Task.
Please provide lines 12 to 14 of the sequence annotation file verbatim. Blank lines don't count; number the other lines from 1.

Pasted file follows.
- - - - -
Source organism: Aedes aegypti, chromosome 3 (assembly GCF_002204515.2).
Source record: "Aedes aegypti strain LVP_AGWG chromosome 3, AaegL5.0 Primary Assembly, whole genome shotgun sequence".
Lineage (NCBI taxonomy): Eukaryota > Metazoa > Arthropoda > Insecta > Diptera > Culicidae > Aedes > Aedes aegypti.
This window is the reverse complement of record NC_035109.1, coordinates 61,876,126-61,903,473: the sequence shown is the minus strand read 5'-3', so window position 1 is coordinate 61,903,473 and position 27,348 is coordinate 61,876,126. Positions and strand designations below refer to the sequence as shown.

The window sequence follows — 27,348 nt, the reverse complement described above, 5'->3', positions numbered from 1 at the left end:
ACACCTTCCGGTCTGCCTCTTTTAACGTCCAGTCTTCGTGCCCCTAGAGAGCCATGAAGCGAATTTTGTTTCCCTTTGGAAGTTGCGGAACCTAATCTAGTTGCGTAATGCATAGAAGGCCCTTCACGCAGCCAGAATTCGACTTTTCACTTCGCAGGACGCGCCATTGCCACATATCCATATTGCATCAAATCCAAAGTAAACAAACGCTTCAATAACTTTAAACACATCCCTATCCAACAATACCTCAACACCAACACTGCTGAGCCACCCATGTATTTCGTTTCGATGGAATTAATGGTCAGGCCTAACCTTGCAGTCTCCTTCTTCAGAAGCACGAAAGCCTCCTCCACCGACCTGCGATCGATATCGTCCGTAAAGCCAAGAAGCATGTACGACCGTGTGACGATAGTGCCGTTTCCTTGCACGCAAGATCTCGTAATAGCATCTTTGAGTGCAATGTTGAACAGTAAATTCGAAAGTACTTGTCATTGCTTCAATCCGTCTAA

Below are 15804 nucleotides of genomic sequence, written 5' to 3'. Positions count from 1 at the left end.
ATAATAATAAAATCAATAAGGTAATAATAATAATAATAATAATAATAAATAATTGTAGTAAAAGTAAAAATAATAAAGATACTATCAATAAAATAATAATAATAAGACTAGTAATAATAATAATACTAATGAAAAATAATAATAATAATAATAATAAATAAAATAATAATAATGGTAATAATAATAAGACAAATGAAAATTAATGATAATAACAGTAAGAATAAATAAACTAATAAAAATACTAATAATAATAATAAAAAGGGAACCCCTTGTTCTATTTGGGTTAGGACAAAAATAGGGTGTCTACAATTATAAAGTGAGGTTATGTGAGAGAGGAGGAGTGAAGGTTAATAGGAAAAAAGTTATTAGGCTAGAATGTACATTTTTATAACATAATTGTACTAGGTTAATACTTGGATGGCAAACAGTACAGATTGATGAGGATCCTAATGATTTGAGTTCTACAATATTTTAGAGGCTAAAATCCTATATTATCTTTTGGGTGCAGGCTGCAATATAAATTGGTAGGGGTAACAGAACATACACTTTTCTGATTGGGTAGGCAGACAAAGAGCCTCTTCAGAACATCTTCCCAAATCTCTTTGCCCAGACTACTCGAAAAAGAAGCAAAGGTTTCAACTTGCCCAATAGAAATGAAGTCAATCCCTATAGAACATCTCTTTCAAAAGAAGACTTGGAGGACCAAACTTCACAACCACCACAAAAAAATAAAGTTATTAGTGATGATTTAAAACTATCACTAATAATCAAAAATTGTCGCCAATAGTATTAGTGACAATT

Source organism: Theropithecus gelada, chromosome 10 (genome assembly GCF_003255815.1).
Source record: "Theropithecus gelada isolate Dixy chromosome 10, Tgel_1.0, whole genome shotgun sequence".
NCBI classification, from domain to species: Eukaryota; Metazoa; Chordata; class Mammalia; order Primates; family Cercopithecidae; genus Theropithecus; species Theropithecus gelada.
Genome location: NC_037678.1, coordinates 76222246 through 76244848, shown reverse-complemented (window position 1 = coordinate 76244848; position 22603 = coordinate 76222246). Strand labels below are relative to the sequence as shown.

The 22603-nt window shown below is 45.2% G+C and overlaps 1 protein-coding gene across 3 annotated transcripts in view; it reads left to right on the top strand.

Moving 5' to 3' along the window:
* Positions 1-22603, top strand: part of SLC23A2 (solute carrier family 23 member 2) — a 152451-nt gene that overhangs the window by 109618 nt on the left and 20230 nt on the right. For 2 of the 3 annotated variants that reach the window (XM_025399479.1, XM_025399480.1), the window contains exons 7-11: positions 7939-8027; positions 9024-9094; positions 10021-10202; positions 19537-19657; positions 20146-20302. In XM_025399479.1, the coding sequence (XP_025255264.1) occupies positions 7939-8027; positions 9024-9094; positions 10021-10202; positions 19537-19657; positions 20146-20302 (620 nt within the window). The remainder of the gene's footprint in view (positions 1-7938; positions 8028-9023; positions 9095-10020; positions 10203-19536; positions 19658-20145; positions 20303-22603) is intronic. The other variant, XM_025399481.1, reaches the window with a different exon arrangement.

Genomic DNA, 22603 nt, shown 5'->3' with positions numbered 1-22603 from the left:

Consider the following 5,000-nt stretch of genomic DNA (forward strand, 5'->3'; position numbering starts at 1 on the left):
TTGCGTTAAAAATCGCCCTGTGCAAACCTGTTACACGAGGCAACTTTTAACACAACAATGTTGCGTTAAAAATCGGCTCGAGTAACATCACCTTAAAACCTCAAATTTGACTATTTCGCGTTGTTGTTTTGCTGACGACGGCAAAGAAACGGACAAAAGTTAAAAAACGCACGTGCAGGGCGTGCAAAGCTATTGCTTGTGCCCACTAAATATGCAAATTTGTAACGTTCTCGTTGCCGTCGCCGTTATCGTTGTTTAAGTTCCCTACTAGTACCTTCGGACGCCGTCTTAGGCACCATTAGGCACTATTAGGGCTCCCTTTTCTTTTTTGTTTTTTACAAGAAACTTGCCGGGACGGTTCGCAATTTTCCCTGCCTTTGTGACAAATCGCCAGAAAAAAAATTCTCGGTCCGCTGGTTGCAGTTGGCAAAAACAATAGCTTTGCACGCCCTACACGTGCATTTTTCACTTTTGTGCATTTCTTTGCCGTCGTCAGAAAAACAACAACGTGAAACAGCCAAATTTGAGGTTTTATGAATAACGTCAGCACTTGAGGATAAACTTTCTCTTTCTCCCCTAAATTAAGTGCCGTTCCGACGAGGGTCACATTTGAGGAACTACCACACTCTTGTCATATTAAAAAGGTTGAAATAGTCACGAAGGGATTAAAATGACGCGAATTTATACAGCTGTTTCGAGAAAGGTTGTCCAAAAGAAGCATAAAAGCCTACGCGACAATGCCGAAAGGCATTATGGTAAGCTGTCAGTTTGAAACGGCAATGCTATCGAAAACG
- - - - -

Genome location: NC_037678.1, coordinates 76222246 through 76244848, shown reverse-complemented (window position 1 = coordinate 76244848; position 22603 = coordinate 76222246). Strand labels below are relative to the sequence as shown.

The 22603-nt window shown below is 45.2% G+C and overlaps 1 protein-coding gene across 3 annotated transcripts in view; it reads left to right on the top strand.

Moving 5' to 3' along the window: